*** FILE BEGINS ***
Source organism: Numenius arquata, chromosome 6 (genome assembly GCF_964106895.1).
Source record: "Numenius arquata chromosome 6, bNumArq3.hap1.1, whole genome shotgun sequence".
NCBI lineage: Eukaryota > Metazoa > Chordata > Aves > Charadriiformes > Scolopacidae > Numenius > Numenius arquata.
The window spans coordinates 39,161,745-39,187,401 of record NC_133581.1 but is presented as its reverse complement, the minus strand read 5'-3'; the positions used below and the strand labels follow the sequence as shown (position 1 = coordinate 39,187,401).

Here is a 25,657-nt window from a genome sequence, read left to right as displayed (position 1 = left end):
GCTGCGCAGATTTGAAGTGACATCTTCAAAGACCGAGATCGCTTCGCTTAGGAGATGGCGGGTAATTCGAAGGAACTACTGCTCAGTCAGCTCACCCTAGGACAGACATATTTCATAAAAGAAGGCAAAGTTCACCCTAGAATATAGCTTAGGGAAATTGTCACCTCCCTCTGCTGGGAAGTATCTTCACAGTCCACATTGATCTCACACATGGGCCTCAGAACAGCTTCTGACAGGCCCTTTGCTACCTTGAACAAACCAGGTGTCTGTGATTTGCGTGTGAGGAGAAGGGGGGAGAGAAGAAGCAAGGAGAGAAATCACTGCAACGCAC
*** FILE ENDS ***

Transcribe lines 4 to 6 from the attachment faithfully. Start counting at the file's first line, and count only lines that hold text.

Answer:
The window spans coordinates 39,161,745-39,187,401 of record NC_133581.1 but is presented as its reverse complement, the minus strand read 5'-3'; the positions used below and the strand labels follow the sequence as shown (position 1 = coordinate 39,187,401).

Here is a 25,657-nt window from a genome sequence, read left to right as displayed (position 1 = left end):
GCTGCGCAGATTTGAAGTGACATCTTCAAAGACCGAGATCGCTTCGCTTAGGAGATGGCGGGTAATTCGAAGGAACTACTGCTCAGTCAGCTCACCCTAGGACAGACATATTTCATAAAAGAAGGCAAAGTTCACCCTAGAATATAGCTTAGGGAAATTGTCACCTCCCTCTGCTGGGAAGTATCTTCACAGTCCACATTGATCTCACACATGGGCCTCAGAACAGCTTCTGACAGGCCCTTTGCTACCTTGAACAAACCAGGTGTCTGTGATTTGCGTGTGAGGAGAAGGGGGGAGAGAAGAAGCAAGGAGAGAAATCACTGCAACGCAC